Temple of Horus Things to Do Tips by K.Knight
Temple of Horus Things to Do: 23 reviews and 67 photos
Pharaoh being attended to by two concubines.
In this relief you can see the Pharaoh wearing the crown of both Upper and Lower Egypt. He is being attended to by two concubines. Each concubine is wearing a crown, one the crown of Upper Egypt while the other wears the crown of Lower Egypt.
I was fascinated by the detail, especially the geese that are worn as a head dress as well as tight ceremonial skirts and plaited hair.
The granite statue of the Falcon God Horus.
Wearing the crown of Upper and Lower Egypt, this magnificent granite statue of the Falcon God Horus is located just outside the first hypostyle Hall.
The myth is that Osrisis was a King who is best known for teaching the Egyptians how to live
and more importantly, how to grow corn. In fact, he is said to have told all Egyptians to worship corn. Horus’s Uncle Seth murdered his brother and cut the body up, scattering his body parts all over Egypt. Osrisis’s wife, Isis, collected all of the body parts and put them all back together forming the very first mummy in Egypt. Isis the used her magic to bring the mummy back to life and they conceived a son, Horus.
Osrisis then joined the underworld and became judge of the dead while Horus went on to avenge his father by fighting the fierce battle with Seth.
Horus, the Falcon Headed God, fighting.
Anne and I were very impressed with Edfu Temple which is home to the most beautiful “reliefs” and hieroglyphics depicting daily life. These hieroglyphics are carved into masonry that appears as though it could have been laid only a few years ago!
In this relief you can see mythological scenes of Horus, the Falcon Headed God, fighting a hippopotamus and slaying it to prove his superior being. The hippos were also thought of as gods.
The hypostyle court of Edfu Temple.
The ceiling of the Hypostyle Hall, or “outer Hypostyle Hall” is blackened from the smoke of torches and fires. This is due to the Christians using the temple as a church after it was unearthed by the Romans. The Christians also took a chisel to the faces of just about every statue and relief in an effort to erase them from history,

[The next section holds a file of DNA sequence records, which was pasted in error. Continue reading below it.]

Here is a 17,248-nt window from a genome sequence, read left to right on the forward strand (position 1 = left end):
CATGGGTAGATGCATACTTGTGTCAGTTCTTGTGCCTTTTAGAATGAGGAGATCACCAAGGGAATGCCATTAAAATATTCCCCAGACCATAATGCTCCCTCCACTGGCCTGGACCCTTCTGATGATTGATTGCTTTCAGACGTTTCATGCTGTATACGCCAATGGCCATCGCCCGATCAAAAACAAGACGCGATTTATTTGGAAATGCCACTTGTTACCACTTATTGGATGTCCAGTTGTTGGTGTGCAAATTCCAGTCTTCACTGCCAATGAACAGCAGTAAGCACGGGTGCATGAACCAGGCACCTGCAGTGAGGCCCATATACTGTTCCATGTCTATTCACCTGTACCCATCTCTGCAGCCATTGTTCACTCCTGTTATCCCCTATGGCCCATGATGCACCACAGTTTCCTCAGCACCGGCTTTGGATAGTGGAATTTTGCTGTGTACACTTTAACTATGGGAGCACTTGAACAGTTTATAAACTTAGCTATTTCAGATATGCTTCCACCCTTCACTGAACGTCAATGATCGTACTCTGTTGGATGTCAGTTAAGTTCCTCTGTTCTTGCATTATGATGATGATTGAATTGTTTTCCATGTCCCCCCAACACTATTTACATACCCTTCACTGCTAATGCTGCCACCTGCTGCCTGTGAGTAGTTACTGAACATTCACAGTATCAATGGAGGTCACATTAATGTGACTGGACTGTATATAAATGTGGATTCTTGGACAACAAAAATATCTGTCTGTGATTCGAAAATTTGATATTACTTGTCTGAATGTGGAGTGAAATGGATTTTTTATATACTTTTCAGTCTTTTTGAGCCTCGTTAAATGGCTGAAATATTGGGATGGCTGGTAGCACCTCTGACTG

The Hypostyle Hall has 12 columns that support the roof and the walls are adorned with many hieroglyphics and reliefs that depict rituals, offerings and daily life as it was in the land of the Pharaohs over 2000 years before.
Looking toward the first Hypostyle.
During the reign of the Pharaohs, this court was a public gathering place to make offerings to the Falcon God Horus. It makes perfect sense then that this courtyard is named the “Court of Offerings!
The court is colonnaded and each column has a papyrus lotus on top which support the roof of the first Hypostyle court.
Anne and I did not spend a great deal of time in this court as the temperature was 45 degrees celsius and we wanted to reach the cool and comfortable shade in the Hypostyle Court,
Crowds leaving the Edfu Temple.
The temple is known as the best preserved in all of Egypt because it was buried below meters of sand and silt for almost two thousand years! The temple dates back to approx 237 B.C, took 25 years to build and was commissioned by the Pharaoh Ptolemy III.
The huge pylons in the forecourt of the temple are something special to look at. Anne and wondered around the forecourt and took in the "atmosphere" that seemed ever present at this temple. We stood in the shade of the walls that surround this structure and we waited a few minutes for the crowd of people to disperse before we eneted the temple. This way we had most of the place to ourselves while evryone else rushed to the rear of the temple to see the sanctuary.
Reliefs on the Grand Pylon.
The reliefs of the Grand Pylons depict scenes of the Pharaoh Ptolemy III defeating the enemies of Egypt while Horus and Hathor watch him eagerly.
The entrance to the temple, and its colonnaded court is between the two grand Pylons and there are two statues of the Falcon God Horus guarding either side of the entrance to the court.
The sacred barque of the Falcon God Horus.
Now this is impressive! At the very end of the temple is the sanctuary of Horus.
In the centre of the magnificent room is a model of the sacred barque of the Falcon God Horus. This model is situated in front of a black granite shrine to Horus and both are surrounded by three walls with the most exquisite reliefs depicting offerings to the god.
It is a real shame that the Christians took a chisel to this place and defaced all of the reliefs in an effort to wipe out their beliefs.
Be prepared for a bit of a wait as just about every visitor to this temple wishes to take a photograph or two of this magnificent room….me included!
Known as the “House of divine birth,” the Mammisi is located just inside the entrance gate to Edfu Temple.
The temple is dedicated to the Falcon God Horus’s birth in the presence of Hathor and Khenoum.
I did not enter the Mammisi as it was undergoing renovations when I was there.
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